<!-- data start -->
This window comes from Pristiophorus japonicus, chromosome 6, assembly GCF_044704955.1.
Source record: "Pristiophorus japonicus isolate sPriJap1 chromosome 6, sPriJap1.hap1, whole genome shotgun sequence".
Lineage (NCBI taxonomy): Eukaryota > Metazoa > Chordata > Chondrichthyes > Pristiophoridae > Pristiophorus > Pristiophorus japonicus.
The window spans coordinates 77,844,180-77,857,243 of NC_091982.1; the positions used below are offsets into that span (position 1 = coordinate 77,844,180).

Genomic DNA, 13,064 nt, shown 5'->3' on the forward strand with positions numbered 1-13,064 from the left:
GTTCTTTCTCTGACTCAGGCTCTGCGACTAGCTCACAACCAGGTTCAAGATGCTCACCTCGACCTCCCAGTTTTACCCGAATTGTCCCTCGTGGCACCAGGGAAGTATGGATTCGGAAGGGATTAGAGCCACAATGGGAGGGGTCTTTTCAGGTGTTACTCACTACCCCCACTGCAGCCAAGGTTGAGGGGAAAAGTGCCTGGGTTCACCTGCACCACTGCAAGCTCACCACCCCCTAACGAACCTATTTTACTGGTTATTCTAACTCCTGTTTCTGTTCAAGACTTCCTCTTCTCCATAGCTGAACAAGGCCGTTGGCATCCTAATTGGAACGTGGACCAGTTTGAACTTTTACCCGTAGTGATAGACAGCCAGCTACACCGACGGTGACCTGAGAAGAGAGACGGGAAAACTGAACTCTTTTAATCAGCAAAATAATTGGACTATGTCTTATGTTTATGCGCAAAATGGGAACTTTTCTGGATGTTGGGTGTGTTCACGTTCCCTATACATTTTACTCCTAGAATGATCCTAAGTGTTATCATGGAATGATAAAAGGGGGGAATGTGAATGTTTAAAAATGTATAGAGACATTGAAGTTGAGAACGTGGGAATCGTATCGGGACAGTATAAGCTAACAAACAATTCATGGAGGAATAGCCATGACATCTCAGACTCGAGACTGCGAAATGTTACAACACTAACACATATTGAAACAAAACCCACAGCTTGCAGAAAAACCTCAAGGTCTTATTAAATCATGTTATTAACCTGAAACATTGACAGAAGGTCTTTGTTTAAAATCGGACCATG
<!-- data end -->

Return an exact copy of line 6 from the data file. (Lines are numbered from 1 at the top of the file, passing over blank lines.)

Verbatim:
GTTCTTTCTCTGACTCAGGCTCTGCGACTAGCTCACAACCAGGTTCAAGATGCTCACCTCGACCTCCCAGTTTTACCCGAATTGTCCCTCGTGGCACCAGGGAAGTATGGATTCGGAAGGGATTAGAGCCACAATGGGAGGGGTCTTTTCAGGTGTTACTCACTACCCCCACTGCAGCCAAGGTTGAGGGGAAAAGTGCCTGGGTTCACCTGCACCACTGCAAGCTCACCACCCCCTAACGAACCTATTTTACTGGTTATTCTAACTCCTGTTTCTGTTCAAGACTTCCTCTTCTCCATAGCTGAACAAGGCCGTTGGCATCCTAATTGGAACGTGGACCAGTTTGAACTTTTACCCGTAGTGATAGACAGCCAGCTACACCGACGGTGACCTGAGAAGAGAGACGGGAAAACTGAACTCTTTTAATCAGCAAAATAATTGGACTATGTCTTATGTTTATGCGCAAAATGGGAACTTTTCTGGATGTTGGGTGTGTTCACGTTCCCTATACATTTTACTCCTAGAATGATCCTAAGTGTTATCATGGAATGATAAAAGGGGGGAATGTGAATGTTTAAAAATGTATAGAGACATTGAAGTTGAGAACGTGGGAATCGTATCGGGACAGTATAAGCTAACAAACAATTCATGGAGGAATAGCCATGACATCTCAGACTCGAGACTGCGAAATGTTACAACACTAACACATATTGAAACAAAACCCACAGCTTGCAGAAAAACCTCAAGGTCTTATTAAATCATGTTATTAACCTGAAACATTGACAGAAGGTCTTTGTTTAAAATCGGACCATG